How the Rise of Reagan Seniors Helps Republicans in November

Delegates on the floor of the Republican National Convention in Tampa, Fla., on Aug. 31, 2012 Photograph by Ralf-Finn Hestoft/Corbis

With less than six weeks to go until the midterm elections, control of the Senate is up for grabs. But whatever the outcome, Republicans will end up with significant gains in both houses of Congress. That’s because the GOP has a demographic advantage in midterm elections that mirrors the one Democrats enjoy from the rising wave of young, female, and Hispanic voters who reliably turn out in presidential elections. The Republicans’ advantage: old people.

Unlike Hispanic voters, who are increasing as a share of the electorate, the proportion of older voters in midterm elections has long remained stable at about 25 percent. What’s changed is their political views. The generation of voters that came of age during the Franklin D. Roosevelt years—reliable Democrats—is being replaced by a new generation with political views formed during the Ronald Reagan years. These seniors have different ideas and expectations about the role of government in American life and, unsurprisingly, are much more inclined to vote Republican. Call it the new politics of the old.

The rise of the Reagan seniors hurts Democrats in two ways. First, unlike the Roosevelt seniors, they weren’t shaped by the Great Depression and didn’t benefit from government programs to nearly the same extent. This has been true throughout their lives, including in retirement. “Reagan seniors don’t rely on Social Security and Medicare for as much of their retirement [as Roosevelt seniors],” says Celinda Lake, a Democratic pollster, “and along with being less reliant on government programs, they’re more likely to resist paying for them.” Reagan seniors are also wealthier than their predecessors and therefore more sensitive to tax rates, which further inclines them toward Republicans.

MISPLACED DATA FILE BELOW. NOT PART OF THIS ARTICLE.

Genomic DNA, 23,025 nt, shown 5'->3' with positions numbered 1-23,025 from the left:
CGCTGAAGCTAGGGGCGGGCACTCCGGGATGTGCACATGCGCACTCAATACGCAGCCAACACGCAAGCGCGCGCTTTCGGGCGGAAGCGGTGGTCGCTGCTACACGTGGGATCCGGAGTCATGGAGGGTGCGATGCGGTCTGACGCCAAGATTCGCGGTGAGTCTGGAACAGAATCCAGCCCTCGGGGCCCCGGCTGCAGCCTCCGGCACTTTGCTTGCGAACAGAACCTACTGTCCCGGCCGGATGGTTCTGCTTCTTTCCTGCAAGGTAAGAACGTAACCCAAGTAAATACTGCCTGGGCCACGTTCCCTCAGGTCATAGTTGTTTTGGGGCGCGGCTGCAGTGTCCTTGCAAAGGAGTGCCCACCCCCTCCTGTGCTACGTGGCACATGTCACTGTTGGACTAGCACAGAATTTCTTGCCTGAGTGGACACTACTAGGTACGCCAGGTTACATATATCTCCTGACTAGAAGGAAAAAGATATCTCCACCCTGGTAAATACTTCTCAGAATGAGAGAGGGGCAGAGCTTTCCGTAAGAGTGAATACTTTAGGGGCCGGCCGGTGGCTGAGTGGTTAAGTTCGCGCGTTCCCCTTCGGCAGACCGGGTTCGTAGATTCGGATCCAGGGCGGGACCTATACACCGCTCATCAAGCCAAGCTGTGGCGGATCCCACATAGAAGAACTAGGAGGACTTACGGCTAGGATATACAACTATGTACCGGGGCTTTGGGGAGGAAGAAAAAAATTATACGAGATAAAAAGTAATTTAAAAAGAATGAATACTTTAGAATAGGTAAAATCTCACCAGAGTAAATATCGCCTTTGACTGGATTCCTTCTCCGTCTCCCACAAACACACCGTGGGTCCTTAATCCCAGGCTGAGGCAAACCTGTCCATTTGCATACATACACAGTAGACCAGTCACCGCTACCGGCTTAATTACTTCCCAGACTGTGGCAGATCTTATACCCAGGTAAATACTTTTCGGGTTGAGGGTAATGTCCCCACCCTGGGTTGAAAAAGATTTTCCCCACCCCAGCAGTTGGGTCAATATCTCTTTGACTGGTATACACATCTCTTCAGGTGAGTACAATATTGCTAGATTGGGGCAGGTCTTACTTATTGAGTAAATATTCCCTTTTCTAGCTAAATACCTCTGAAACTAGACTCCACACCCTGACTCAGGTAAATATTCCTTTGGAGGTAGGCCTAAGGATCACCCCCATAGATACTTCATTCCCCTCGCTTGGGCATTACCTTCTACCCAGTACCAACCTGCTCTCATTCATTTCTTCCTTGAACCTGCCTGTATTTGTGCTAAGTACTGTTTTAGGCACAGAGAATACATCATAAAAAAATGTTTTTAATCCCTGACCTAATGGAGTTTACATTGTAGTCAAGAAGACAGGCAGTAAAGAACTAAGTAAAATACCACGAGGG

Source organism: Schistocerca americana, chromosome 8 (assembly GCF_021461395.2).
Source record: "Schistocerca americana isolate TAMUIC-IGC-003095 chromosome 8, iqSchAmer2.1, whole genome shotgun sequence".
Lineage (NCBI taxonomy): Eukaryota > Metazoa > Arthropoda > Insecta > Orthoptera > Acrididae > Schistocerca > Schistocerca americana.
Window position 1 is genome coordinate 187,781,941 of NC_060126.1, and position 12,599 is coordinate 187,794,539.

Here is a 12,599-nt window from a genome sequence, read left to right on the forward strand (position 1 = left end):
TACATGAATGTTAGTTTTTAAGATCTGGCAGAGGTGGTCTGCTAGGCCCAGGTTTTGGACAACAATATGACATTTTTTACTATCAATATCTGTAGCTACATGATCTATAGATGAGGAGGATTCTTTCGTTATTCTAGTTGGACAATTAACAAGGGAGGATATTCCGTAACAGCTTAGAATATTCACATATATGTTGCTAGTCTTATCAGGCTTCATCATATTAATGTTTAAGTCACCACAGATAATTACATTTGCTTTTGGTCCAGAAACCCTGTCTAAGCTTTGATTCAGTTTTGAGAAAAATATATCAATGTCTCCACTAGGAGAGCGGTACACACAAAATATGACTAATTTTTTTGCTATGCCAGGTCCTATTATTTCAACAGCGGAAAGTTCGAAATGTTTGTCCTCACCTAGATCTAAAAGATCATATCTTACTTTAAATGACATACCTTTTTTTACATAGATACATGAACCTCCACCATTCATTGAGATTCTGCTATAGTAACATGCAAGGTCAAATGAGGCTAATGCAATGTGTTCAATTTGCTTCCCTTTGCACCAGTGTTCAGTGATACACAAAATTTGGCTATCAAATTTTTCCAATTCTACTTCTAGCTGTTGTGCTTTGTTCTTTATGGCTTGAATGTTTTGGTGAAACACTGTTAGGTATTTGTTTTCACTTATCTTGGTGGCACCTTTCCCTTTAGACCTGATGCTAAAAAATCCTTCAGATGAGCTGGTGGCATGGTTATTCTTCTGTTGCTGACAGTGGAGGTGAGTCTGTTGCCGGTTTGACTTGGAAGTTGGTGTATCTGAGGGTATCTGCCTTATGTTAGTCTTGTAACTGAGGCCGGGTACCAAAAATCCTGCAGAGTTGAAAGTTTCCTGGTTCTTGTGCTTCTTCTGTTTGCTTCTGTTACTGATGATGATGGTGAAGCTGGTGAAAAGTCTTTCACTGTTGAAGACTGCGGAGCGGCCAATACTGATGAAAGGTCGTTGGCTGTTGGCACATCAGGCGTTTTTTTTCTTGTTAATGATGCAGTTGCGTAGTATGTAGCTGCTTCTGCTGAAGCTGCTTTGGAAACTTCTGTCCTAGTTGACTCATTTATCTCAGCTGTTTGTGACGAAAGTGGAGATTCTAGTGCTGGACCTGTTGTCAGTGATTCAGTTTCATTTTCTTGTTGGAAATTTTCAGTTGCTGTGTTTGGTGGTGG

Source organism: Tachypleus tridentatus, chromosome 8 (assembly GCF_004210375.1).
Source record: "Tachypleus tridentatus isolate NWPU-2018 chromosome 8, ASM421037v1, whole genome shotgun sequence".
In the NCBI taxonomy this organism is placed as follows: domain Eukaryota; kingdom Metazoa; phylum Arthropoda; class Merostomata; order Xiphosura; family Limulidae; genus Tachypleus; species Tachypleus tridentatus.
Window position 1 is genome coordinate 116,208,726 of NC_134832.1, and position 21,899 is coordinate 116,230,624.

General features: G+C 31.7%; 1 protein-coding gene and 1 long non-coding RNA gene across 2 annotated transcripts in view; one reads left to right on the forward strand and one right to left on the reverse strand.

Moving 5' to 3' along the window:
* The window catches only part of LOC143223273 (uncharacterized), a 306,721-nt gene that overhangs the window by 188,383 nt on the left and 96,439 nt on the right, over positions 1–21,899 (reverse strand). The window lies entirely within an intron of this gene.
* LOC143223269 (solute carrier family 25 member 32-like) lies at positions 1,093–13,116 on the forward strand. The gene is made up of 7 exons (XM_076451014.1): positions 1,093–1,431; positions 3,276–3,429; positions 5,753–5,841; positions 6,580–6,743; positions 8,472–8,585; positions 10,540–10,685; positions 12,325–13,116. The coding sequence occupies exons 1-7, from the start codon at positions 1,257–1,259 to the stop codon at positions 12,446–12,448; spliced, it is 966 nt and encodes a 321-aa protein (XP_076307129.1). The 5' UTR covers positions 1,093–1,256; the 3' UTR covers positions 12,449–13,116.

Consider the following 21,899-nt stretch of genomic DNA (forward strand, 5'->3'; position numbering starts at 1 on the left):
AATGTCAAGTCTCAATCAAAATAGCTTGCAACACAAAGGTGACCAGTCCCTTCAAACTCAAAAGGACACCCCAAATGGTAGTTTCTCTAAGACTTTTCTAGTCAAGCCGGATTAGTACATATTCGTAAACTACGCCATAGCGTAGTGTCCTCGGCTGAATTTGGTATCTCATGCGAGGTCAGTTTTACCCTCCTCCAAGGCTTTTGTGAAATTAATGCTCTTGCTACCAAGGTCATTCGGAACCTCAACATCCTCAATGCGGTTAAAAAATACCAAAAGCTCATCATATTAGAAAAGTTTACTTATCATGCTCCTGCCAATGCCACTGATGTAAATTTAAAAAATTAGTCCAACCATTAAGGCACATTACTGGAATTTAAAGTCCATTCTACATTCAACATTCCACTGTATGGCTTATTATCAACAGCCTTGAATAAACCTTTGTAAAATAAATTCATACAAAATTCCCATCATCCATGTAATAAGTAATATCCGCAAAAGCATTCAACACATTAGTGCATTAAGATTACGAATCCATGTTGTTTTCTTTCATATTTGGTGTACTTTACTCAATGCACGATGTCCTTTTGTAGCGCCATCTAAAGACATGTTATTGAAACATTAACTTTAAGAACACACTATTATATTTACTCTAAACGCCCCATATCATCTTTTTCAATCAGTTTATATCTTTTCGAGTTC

I haven’t found reliable exit-poll data to track this shift across midterm elections, when its effect is most pronounced. But the pattern is evident in presidential years. In 1988, Michael Dukakis and George H.W. Bush effectively split the senior vote. In 2012, Mitt Romney won it by 12 points.

The other reason the senior vote will hurt Democrats is that seniors are the most reliable voters. The millennials, single women, and minorities whom Democrats rely on so heavily have much higher rates of mobility and displacement than older voters, who are more deeply rooted in their community and thus more likely to participate in its civic life. They tend to vote in every election, whereas the other groups don’t turn out in nearly the same number in off-year elections. This fall is shaping up to be no different. On Monday, an NBC News/Wall Street Journal/Annenberg poll (pdf) found that 62 percent of people age 65 or older described themselves as “highly interested” in the November elections, meaning they’re more likely to vote. By contrast, only 20 percent of those under age 35 described themselves this way.

There remains a contingent of hardy old people whose views were shaped by Roosevelt and who continue to be faithful Democrats. “The older you are as a senior, the better we do with you,” says Lake, the Democratic pollster. “We do better with voters over 75 than we do with voters between 55 and 75.”

But these dwindling Roosevelt seniors have become more difficult for Democrats to reach because they tend to be put off many of the social issues (same-sex marriage, marijuana legalization) that unite the rest of the Democratic coalition. According to Lake, these seniors still respond to the old call to protect Social Security and Medicare. But that message is being drowned out this fall as many Democratic candidates focus on protecting access to contraception and abortion from Republican assault—a strategy meant to induce more women to vote, thereby helping Democrats to overcome the senior advantage Republicans have in midterm elections.

Whether or not this strategy pays off for Democrats probably won’t be clear until election night, and maybe even later. But they shouldn’t expect much help from the guy in the White House. Seniors’ shift away from the Democratic Party has been especially evident in Obama’s own career. According to Lake, he has never won the senior vote in the primary or general election as a candidate for president.

    Before it's here, it's on the Bloomberg Terminal.
    LEARN MORE